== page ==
It is now clear that macroautophagy is important for many physiological and pathological processes.4, 6, 13 It is required for normal development and participates in the clearance of apoptotic cells during embryogenesis. In adults, macroautophagy seems to be involved in extending the life span and in protecting cells from the stress response, such as starvation. Autophagic degradation of cellular constituents can efficiently recycle essential nutrients to sustain basic biological processes. Macroautophagy is also used as a defense mechanism to clear intracellular microbes, misfolded proteins, and damaged organelles.

Whereas autophagy has been mainly studied in mammalian cells, significant breakthroughs in the understanding of its molecular machinery come from studying it in the yeast system. Currently, 31 autophagy-related genes (ATGs) have been identified since the first gene, Atg1, was discovered from a genetic screening in yeast.14 A large portion of the molecular machinery of autophagy is conserved in yeast, Caenorhabditis elegans, Drosophila, and mammals.15

The core machinery seems to be built around 2 ubiquitin-like conjugation systems (Fig. 3).3 In one system, the ubiquitin-like protein Atg12 was first activated by Atg7, an ubiquitin-activating enzyme (E1)–like protein, and then transferred by Atg10, an ubiquitin carrier protein (E2)–like protein, to Atg5 through a covalent bond. The Atg5-Atg12 complex interacts with Atg16 to form a multimer complex, which is localized to membranes of early autophagosomes. It seems that the assembly of this system is independent of autophagy activation. Thus, the complex appears to provide the necessary platform for autophagy activation.

Figure 3.

Basic molecular machinery and signal transduction pathway of mammalian macroautophagy. Macroautophagy in mammalian cells can be activated by various stimuli, some of which are physiological and some pathological. The major known signaling pathway relates to the PI-3 kinase and mTOR, but many stimuli are not known for how they activate autophagy. At the molecular level, the signals may activate the Beclin 1/VPS34 complex, which in turn regulates the targeting of Atg5-Atg12 and Atg8/LC3 to the phagophore. Atg5-Atg12 targets the autophagosomes first but then recycles to the cytosol once LC3/Atg8-PE is translocated to the membranes and the isolation membranes are closed. Matured autophagosomes are eventually fused with the lysosomes to form autophagolysosomes. LC3 remains on the membranes throughout the process and thus can be used as a reliable marker for autophagosomes. Chemicals known to be able to modulate autophagy are highlighted as well. For more details, see the text.

In another system, a ubiquitin-like protein, Atg8, or one of its mammalian orthologs, microtubule-associated protein 1 light chain 3 (LC3), is first cleaved by Atg4 to expose the conserved Gly120 at its C-terminus. Atg8/LC3 is then conjugated to phosphatidylethanolamine (PE), also via Atg7, and Atg3, another ubiquitin carrier protein (E2)–like protein.3, 16 The unconjugated form of Atg8/LC3 (called LC3-I) is in the cytosol, whereas the conjugated form (called LC3-II) targets to the autophagosomal membrane16 following the Atg5-Atg12-Atg16 complex (Fig. 2). This association of Atg8/LC3-PE to autophagosomes is considered important for the membrane extension of the autophagosome and the eventual closure of the membrane to form vesicles. The Atg12-Atg5 complex detaches from mature autophagosomes, whereas Atg8/LC3 stays on the membrane until it is degraded by the lysosome. Atg8/LC3 is thus widely used as a marker for monitoring the autophagy process.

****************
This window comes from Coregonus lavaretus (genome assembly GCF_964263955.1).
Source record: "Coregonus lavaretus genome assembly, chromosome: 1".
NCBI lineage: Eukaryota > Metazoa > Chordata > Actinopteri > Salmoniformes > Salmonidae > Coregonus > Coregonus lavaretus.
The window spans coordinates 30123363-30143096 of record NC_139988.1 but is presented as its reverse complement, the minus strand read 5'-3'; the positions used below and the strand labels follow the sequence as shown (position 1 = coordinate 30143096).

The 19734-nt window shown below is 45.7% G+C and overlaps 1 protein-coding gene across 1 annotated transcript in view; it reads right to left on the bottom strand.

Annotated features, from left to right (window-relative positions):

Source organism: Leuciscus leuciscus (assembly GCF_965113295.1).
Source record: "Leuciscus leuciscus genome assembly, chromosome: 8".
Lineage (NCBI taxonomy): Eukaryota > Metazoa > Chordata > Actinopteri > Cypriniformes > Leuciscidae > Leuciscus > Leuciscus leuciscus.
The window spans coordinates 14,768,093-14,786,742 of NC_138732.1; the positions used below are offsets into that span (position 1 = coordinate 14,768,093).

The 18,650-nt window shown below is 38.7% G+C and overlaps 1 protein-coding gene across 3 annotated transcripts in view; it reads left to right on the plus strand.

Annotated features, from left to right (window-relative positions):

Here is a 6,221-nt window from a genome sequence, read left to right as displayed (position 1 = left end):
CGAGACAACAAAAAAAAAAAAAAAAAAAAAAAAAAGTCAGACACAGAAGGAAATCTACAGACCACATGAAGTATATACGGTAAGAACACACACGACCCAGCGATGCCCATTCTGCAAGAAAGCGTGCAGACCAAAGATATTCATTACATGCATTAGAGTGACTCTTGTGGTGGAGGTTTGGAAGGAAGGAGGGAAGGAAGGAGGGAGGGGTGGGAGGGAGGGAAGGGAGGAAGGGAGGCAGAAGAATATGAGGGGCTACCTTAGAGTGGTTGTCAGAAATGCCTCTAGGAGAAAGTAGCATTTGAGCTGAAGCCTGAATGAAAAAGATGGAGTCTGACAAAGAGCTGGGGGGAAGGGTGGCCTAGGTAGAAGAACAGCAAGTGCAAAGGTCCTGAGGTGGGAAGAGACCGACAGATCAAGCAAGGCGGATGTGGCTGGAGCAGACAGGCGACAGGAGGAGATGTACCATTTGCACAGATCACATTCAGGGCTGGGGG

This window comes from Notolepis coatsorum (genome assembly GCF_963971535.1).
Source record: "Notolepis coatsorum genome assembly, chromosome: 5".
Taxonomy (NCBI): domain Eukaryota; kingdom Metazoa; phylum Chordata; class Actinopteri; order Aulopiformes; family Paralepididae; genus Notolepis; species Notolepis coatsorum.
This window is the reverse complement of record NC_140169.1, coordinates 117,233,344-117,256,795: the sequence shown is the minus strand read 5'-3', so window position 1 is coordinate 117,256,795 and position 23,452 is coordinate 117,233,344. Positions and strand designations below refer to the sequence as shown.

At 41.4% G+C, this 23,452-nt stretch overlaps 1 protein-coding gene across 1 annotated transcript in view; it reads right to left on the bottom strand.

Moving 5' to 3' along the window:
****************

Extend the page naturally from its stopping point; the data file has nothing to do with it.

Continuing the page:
Several other key autophagy genes are important to the initiation and regulation of autophagy (Fig. 3). Atg6 and its mammalian homologue, Beclin 1, are particularly important. Atg6/Beclin 1 forms a complex with VPS34, VPS15, and Atg14. VPS34 is a class III phosphoinositide-3 kinase (PI-3 kinase) that is required for autophagy, and its activity is regulated by the complex. Although so far Atg14 has been identified only in yeast, Bcl-217 and Ambra-118 are only found in mammalian cells that can also interact with Beclin 1. However, Bcl-2 suppresses but Ambra-1 promotes Beclin 1/VPS34 activity and therefore autophagy. Although the exact mechanism is not clear, the recent finding that Beclin 1 contains a BH3-only domain19, 20 suggests that Bcl-2 may sequester Beclin 1 from its interaction with VPS34. Finally, UVRAG stimulates autophagy by interaction with Beclin 1.21 Another recently found molecule, Bif-1, promotes autophagy by interacting with UVRAG.22 Thus, there are extensive molecular interactions in the early stage of the formation of autophagosomes.

Abbreviations

AT, α1-antitrypsin; ATZ, α1-antitrypsin z mutant; ER, endoplasmic reticulum; mTOR, mammalian target of rapamycin.

Role of Autophagy in Nutrient and Energy Metabolism in Hepatocytes